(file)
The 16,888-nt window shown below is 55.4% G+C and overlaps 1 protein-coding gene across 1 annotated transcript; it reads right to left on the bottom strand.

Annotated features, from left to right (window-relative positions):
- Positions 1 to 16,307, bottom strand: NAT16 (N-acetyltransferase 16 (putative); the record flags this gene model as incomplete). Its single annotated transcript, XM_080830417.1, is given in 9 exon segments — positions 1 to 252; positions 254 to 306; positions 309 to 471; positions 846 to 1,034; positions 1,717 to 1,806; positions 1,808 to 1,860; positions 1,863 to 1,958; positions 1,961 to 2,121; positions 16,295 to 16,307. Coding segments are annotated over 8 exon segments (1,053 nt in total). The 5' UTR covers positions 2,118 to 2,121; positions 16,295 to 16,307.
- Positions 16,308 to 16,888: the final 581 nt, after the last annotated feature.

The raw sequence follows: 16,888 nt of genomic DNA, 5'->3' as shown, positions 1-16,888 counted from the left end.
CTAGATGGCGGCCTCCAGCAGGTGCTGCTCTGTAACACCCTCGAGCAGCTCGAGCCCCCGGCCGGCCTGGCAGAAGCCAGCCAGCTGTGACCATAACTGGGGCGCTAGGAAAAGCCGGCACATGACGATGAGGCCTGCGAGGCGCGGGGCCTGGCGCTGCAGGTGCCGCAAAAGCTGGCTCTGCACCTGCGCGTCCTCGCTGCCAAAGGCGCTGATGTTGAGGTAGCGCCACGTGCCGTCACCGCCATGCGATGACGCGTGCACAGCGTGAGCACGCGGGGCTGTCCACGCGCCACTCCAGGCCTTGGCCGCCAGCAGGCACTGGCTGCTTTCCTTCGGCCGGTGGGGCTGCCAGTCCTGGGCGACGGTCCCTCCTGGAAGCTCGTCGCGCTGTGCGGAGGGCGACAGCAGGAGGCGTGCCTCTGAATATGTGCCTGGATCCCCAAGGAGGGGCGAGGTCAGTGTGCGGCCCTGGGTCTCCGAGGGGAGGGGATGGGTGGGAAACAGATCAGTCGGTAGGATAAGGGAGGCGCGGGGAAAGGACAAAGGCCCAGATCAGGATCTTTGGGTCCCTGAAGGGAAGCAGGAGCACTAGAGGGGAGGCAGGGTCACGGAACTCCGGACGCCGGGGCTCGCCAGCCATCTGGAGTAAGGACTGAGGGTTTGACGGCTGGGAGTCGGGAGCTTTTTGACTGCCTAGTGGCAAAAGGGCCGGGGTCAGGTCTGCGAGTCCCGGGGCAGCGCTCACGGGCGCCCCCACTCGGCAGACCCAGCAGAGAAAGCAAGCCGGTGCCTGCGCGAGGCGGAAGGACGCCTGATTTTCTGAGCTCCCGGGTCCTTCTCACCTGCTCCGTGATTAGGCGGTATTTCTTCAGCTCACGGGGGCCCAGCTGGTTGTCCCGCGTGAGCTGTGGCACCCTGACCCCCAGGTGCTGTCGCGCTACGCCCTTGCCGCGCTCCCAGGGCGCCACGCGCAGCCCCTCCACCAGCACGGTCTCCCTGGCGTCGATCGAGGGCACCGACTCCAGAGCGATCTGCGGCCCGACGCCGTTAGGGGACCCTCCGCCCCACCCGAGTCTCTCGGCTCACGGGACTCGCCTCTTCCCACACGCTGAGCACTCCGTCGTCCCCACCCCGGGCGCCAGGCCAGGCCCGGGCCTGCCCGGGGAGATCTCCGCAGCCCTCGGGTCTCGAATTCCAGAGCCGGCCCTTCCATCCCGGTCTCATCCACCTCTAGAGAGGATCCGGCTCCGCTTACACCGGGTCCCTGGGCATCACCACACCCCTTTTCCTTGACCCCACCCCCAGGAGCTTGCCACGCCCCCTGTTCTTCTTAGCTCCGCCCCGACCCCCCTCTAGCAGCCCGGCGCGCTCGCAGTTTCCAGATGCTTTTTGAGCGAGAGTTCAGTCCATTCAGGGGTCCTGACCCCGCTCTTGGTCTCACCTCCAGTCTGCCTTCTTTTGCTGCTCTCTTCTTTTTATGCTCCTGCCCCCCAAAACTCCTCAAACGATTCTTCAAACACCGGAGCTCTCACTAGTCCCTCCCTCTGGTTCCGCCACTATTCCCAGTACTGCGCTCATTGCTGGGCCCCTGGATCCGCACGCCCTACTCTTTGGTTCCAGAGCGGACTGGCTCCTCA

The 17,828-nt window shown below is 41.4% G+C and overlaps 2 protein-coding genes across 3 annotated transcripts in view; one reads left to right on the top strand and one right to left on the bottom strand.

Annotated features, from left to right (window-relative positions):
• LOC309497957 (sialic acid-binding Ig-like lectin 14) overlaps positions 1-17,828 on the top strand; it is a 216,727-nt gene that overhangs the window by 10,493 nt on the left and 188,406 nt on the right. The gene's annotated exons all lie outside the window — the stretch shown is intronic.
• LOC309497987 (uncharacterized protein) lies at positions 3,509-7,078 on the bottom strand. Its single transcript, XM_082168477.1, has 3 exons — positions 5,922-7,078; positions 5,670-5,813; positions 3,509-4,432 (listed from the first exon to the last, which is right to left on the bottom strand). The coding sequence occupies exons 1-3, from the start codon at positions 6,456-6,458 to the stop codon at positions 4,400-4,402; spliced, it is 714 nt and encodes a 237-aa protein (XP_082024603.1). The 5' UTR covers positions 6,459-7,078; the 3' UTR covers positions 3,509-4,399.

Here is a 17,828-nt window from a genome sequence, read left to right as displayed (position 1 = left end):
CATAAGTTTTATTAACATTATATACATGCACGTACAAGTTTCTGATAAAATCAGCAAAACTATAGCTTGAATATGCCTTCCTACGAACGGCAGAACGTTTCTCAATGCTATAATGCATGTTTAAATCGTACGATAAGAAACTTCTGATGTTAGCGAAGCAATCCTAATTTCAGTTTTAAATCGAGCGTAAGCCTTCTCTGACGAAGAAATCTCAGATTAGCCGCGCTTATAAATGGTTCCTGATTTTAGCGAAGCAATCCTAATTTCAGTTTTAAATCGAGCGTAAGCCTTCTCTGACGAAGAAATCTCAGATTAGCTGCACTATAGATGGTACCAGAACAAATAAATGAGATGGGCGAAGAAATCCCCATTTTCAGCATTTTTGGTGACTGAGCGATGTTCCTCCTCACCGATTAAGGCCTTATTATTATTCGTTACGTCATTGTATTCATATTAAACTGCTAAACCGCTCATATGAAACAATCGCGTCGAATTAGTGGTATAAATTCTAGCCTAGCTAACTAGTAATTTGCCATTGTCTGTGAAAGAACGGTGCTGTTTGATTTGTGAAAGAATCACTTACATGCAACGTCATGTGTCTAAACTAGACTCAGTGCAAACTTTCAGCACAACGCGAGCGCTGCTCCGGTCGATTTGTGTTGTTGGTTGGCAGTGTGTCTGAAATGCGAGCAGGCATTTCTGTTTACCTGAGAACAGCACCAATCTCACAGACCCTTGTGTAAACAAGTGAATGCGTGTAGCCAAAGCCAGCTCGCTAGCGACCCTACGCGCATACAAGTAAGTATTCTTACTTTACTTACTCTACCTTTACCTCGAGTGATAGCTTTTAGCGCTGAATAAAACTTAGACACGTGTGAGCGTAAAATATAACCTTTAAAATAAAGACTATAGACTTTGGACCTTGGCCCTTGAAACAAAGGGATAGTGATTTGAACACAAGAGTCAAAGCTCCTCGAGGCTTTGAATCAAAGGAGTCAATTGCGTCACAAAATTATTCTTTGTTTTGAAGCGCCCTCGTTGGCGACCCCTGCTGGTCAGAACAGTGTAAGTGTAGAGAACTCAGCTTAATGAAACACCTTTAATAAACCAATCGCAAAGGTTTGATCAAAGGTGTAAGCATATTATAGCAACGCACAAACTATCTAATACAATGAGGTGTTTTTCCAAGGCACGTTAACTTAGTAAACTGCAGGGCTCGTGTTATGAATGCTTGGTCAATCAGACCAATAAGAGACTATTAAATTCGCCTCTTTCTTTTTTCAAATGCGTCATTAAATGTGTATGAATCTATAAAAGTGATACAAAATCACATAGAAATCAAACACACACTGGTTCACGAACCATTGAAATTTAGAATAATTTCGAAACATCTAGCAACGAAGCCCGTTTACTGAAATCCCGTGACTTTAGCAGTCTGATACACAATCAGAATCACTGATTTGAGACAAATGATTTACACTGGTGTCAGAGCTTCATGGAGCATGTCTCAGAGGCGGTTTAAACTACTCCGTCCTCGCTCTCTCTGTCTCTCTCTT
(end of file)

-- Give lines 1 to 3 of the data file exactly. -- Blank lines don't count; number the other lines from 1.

The 16,888-nt window shown below is 55.4% G+C and overlaps 1 protein-coding gene across 1 annotated transcript; it reads right to left on the bottom strand.

Annotated features, from left to right (window-relative positions):
- Positions 1 to 16,307, bottom strand: NAT16 (N-acetyltransferase 16 (putative); the record flags this gene model as incomplete). Its single annotated transcript, XM_080830417.1, is given in 9 exon segments — positions 1 to 252; positions 254 to 306; positions 309 to 471; positions 846 to 1,034; positions 1,717 to 1,806; positions 1,808 to 1,860; positions 1,863 to 1,958; positions 1,961 to 2,121; positions 16,295 to 16,307. Coding segments are annotated over 8 exon segments (1,053 nt in total). The 5' UTR covers positions 2,118 to 2,121; positions 16,295 to 16,307.